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ChangingMinds Blog! > Blog Archive > 22-Jun-14

 


Sunday 22-June-14

About thinking about thinking about...

Perhaps uniquely, the human species can not only think and know that they think, but in 'self-aware metacognition' we can look in the mirror and think about thinking and the thoughts we have. This is the critical ability that is used in much therapy, as patients are asked to consider causes of their damaging thoughts. Perhaps this endless circle of thinking about thinking about thinking also contributes to our neuroses. In a current long-running advertising campaign, a mobile phone company urges us to 'Be more dog', which in effect means not thinking so much and just getting on with things. Maybe it's not bad advice sometimes, though sometimes reflecting on what's going on upstairs can be a useful exercise.

Nicholas Shea and colleagues looked at this through the lens of Daniel Kahnemann's 'System 1 and System 2' automatic and effortful thinking (which is itself related to Petty and Caccioppo's Elaboration Likelihood Model). While the process may start in the unconscious, we may notice we are consciously thinking about our thoughts. And once we think consciously, we can then feed the reflections into other cognitive processes, such as decision-making. Conscious thought can also lead to verbalisation and consequence communications and socialization. We can discuss our thoughts with others in ways that no other creatures can achieve and so grow closer with others while also improving our thought processes.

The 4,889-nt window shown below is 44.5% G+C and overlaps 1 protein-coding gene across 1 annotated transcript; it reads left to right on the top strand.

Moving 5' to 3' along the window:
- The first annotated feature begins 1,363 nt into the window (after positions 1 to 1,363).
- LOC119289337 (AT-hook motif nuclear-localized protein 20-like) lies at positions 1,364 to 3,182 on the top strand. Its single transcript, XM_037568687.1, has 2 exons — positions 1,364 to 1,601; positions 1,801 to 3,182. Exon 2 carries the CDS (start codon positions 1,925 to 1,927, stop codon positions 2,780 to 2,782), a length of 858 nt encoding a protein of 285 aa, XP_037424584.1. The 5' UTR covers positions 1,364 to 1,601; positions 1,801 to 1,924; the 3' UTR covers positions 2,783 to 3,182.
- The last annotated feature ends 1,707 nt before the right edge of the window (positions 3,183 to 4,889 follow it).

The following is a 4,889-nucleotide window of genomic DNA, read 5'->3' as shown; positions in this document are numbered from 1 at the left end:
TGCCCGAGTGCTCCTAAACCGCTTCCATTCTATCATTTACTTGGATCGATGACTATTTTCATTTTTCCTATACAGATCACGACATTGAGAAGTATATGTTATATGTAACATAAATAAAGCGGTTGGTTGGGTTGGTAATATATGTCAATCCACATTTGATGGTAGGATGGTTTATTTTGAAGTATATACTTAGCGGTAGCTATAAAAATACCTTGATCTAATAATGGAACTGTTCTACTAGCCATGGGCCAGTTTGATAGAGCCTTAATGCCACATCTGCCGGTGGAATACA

In other words, thinking about thinking is good for us, which perhaps explains its evolutionary benefit (which is always a good question to ask). It is also very helpful in persuasion, where you can get people to think about how they are thinking and hence see how that thinking is incorrect or in appropriate. Reframing is a classic method for getting people to see things differently and shows a practical way to persuade by reflection and thinking change.

Reference:
Nicholas Shea, Annika Boldt, Dan Bang, Nick Yeung, Cecilia Heyes, & Chris D. Frith (2014). Supra-personal cognitive control and metacognition Trends in Cognitive Science


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